Empathy, My Badge
I am a sensitive man.
It seems easy to openly state the fact, but what does it really mean for myself, and more importantly, how I interact and exhibit the trait of active empathy with the world?
I contain several masculine attributes that I would venture denotes me as more of a “manly man” at times, as depicted or expected in some aspects of society:
I can diagnose and repair car issues; I can confidently handle minor home repairs, and given the time and teaching, can adapt my fix-it skills to bigger projects for the home; I have a passion for heavy metal, and find absolute rapture in a live metal concert; though I usually decline to spectate sport events, I’m no stranger to an aggressive game of football or the competitive finesse of basketball; camping to me consists of roughing it in a tent, not a leisure vacuum-packed trip in the RV; having a beer with buddies and talking about video games is an enjoyable pastime; you could call me confident, maybe even brazen in some instances; relying on my brawn or stubbornness has both resolved and created predicaments, in equal measure.
Sure, these are all reasonable qualities of a man, the stereotypical guy that does guy stuff. I do those things. I guess this makes me an average guy in some aspects.
And though I exhibit some dominant male traits, below the veneer of the vanishing 20th century expectations of a strong, aloof adult male, there is more to view.
I love to bake, or cook in general, for that matter.
I enjoy romance, and built into me is a wide streak for the romantic.
I would rather provide a hug than a shove or a fist, most especially to the people that prove the most difficult or challenging in my life.
Treating others with compassion, respect, and encouragement is the foundation of how I engage with other people and animals.
If I notice somebody in my day is frustrated, upset, or vexed, I will reach out to them to see what’s troubling them, even if it’s just to give them a chance to vent.
News and media outlets reporting atrocities or violent events can cause me to become overwhelmed by tears and emotion. (Why stop there; a conversation can bring out the feels)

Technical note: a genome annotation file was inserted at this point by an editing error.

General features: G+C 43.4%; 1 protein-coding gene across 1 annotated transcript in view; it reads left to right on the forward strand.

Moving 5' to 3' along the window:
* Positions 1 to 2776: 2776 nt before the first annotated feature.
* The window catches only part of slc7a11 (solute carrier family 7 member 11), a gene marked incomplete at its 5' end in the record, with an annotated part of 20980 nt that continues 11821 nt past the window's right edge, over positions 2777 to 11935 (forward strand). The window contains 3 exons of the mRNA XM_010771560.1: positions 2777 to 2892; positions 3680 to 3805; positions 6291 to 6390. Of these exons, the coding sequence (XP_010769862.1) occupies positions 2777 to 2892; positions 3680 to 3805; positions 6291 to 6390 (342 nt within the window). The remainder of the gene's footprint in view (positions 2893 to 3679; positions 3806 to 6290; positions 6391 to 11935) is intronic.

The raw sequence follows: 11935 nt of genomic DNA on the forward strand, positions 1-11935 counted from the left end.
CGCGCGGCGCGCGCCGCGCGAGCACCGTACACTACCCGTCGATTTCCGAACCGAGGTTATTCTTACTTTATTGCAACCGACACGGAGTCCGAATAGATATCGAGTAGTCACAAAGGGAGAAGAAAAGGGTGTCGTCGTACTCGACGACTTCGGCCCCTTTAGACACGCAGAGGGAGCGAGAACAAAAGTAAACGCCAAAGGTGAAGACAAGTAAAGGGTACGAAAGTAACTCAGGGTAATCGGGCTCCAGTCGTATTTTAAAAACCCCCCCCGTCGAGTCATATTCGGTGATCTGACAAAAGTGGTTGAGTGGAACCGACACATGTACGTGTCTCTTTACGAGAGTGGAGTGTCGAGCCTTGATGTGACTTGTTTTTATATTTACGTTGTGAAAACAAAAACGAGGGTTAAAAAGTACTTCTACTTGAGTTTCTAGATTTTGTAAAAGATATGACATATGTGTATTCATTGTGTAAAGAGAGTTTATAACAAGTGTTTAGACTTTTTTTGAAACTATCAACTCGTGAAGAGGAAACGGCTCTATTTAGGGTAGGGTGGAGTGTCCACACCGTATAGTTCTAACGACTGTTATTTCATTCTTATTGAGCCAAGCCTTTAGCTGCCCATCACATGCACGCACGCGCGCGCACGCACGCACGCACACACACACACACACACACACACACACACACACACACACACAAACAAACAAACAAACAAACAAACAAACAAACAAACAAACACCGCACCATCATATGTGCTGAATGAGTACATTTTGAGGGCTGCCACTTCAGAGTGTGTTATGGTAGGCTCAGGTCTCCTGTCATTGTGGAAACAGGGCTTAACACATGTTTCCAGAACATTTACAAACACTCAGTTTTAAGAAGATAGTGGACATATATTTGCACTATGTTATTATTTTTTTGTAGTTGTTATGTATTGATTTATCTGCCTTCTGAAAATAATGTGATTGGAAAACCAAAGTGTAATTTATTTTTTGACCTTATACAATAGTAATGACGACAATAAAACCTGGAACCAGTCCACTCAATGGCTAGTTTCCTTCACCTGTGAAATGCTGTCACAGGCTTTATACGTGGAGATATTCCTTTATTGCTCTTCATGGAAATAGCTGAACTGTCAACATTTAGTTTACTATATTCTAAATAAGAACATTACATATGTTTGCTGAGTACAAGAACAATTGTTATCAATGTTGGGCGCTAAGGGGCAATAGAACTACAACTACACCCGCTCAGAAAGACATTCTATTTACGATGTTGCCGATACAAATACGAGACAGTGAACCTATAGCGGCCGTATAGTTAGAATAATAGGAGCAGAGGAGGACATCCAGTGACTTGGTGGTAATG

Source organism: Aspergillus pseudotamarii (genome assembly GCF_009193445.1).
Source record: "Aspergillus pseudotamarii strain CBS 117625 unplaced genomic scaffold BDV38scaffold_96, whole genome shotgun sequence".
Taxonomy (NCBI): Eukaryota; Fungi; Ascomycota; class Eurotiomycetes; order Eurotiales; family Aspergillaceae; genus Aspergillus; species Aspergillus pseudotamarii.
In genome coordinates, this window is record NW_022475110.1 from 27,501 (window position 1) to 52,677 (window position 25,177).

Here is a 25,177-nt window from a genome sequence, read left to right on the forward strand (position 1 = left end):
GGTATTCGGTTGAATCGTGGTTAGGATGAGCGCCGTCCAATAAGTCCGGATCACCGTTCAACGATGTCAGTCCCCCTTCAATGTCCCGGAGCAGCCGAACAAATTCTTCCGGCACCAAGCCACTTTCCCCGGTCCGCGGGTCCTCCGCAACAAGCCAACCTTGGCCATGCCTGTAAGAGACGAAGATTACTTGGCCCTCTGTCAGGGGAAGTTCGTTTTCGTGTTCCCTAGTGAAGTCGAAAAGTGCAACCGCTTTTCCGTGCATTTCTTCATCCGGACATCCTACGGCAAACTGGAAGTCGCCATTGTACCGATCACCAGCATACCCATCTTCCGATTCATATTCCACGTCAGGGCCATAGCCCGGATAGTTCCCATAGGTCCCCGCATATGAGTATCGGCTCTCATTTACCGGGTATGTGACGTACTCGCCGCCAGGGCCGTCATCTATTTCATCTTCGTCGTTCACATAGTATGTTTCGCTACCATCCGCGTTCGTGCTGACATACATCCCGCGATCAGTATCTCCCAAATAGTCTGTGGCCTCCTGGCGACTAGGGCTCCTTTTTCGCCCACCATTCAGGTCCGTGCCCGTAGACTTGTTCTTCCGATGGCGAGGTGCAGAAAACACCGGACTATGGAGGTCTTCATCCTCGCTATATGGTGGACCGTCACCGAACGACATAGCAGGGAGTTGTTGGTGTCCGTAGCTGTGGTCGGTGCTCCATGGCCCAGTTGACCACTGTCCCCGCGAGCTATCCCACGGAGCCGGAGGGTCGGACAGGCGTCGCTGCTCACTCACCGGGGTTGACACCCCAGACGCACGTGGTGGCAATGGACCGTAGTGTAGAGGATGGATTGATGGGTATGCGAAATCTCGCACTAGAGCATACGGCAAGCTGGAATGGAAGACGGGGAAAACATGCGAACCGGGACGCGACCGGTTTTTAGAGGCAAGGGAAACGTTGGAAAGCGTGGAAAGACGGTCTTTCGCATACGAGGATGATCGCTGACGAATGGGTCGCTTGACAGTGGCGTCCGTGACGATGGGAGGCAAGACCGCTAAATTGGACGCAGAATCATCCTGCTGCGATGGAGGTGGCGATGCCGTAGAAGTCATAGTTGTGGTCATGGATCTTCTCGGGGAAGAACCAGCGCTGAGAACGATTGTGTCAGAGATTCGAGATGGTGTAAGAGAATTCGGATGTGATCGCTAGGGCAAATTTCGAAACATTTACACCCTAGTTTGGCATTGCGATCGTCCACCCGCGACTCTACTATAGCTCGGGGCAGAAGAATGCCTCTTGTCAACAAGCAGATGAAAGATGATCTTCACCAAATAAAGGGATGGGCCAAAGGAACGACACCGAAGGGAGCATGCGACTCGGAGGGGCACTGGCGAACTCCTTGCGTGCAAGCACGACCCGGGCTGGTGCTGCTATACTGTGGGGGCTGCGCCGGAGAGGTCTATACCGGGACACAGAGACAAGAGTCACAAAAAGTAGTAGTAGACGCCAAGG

I have no qualms nor find it uncomfortable discussing my emotions, or another’s.
I write poetry, and more specifically, I wax long on relationships and breakups from my own life.
Feelings are a core backdrop to my existence. A skein of tangled thoughts, urges, needs, and thoughts that connect the dots of the events in my life. We are all connected by what we feel, whether it’s suppressed or put out on public display.
For most of my life, until more recently, I usually kept my empathic nature covert. Afraid of judgement, or ridicule, red faced embarrassment; it had been better to be guarded, aloof. By doing so, I denied an intrinsic component of my character; one that may be the most vital of all.
Without empathy, there is little understanding and association among people. We share and relate; forming the ties that nurture friendship, compassion, and altruism.
We are here to love; as goofy as it may sound. Or at the very least, to be kind to one another. I’ve always pretended to not care as much as I do, or to remain seemingly detached. I realize this holds me back; diminishes my own life.
In the age of progressively more cruel and derogatory actions highlighted by a constant stream of media bytes, we need to continue to advocate empathy.
Most significantly, I employ my empathic nature more and more often, to teach my three year old son that men can be caring and kind. Being verbally expressive of your feelings is not a weakness. Acknowledging your own and other’s emotions can only pave a more tranquil road to a more peaceful world.
As one of my most highly regarded literary characters, Atticus Finch is a model for a gentle, humble man. One who knows that quiet conviction and understanding of another soul is deep strength.
I am a sensitive man, and it is one of my preeminent qualities.